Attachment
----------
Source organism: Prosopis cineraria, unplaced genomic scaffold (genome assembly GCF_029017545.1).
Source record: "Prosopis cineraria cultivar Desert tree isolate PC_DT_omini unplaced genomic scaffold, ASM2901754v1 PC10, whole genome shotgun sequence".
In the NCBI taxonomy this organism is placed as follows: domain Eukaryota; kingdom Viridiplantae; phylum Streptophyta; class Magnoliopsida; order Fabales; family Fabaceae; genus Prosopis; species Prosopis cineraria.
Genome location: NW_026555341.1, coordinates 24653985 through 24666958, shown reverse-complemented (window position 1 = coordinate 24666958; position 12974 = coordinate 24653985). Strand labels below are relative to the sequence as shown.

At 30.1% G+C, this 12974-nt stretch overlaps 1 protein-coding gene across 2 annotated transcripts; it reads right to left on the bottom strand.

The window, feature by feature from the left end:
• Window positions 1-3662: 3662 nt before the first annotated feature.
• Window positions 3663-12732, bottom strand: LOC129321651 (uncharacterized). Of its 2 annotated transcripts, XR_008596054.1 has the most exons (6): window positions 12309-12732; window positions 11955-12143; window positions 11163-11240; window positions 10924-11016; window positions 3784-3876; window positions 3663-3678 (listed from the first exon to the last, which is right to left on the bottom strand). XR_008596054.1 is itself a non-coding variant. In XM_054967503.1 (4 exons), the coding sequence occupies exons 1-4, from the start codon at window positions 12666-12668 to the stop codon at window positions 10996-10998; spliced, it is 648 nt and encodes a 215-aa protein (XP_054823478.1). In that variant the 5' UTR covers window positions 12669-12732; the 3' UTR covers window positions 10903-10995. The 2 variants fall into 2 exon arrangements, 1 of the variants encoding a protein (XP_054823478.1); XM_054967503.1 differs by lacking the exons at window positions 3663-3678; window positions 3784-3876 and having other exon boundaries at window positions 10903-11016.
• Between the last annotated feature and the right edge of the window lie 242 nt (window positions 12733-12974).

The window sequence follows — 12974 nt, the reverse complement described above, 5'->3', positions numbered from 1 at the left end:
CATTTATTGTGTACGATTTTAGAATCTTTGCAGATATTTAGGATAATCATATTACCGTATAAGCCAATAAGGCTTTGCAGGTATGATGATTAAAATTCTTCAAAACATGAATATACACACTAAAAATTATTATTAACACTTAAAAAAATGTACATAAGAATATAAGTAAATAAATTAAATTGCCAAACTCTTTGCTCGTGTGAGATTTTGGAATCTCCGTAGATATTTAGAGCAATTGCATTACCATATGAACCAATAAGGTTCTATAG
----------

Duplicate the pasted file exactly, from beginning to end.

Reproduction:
Source organism: Prosopis cineraria, unplaced genomic scaffold (genome assembly GCF_029017545.1).
Source record: "Prosopis cineraria cultivar Desert tree isolate PC_DT_omini unplaced genomic scaffold, ASM2901754v1 PC10, whole genome shotgun sequence".
In the NCBI taxonomy this organism is placed as follows: domain Eukaryota; kingdom Viridiplantae; phylum Streptophyta; class Magnoliopsida; order Fabales; family Fabaceae; genus Prosopis; species Prosopis cineraria.
Genome location: NW_026555341.1, coordinates 24653985 through 24666958, shown reverse-complemented (window position 1 = coordinate 24666958; position 12974 = coordinate 24653985). Strand labels below are relative to the sequence as shown.

At 30.1% G+C, this 12974-nt stretch overlaps 1 protein-coding gene across 2 annotated transcripts; it reads right to left on the bottom strand.

The window, feature by feature from the left end:
• Window positions 1-3662: 3662 nt before the first annotated feature.
• Window positions 3663-12732, bottom strand: LOC129321651 (uncharacterized). Of its 2 annotated transcripts, XR_008596054.1 has the most exons (6): window positions 12309-12732; window positions 11955-12143; window positions 11163-11240; window positions 10924-11016; window positions 3784-3876; window positions 3663-3678 (listed from the first exon to the last, which is right to left on the bottom strand). XR_008596054.1 is itself a non-coding variant. In XM_054967503.1 (4 exons), the coding sequence occupies exons 1-4, from the start codon at window positions 12666-12668 to the stop codon at window positions 10996-10998; spliced, it is 648 nt and encodes a 215-aa protein (XP_054823478.1). In that variant the 5' UTR covers window positions 12669-12732; the 3' UTR covers window positions 10903-10995. The 2 variants fall into 2 exon arrangements, 1 of the variants encoding a protein (XP_054823478.1); XM_054967503.1 differs by lacking the exons at window positions 3663-3678; window positions 3784-3876 and having other exon boundaries at window positions 10903-11016.
• Between the last annotated feature and the right edge of the window lie 242 nt (window positions 12733-12974).

The window sequence follows — 12974 nt, the reverse complement described above, 5'->3', positions numbered from 1 at the left end:
CATTTATTGTGTACGATTTTAGAATCTTTGCAGATATTTAGGATAATCATATTACCGTATAAGCCAATAAGGCTTTGCAGGTATGATGATTAAAATTCTTCAAAACATGAATATACACACTAAAAATTATTATTAACACTTAAAAAAATGTACATAAGAATATAAGTAAATAAATTAAATTGCCAAACTCTTTGCTCGTGTGAGATTTTGGAATCTCCGTAGATATTTAGAGCAATTGCATTACCATATGAACCAATAAGGTTCTATAG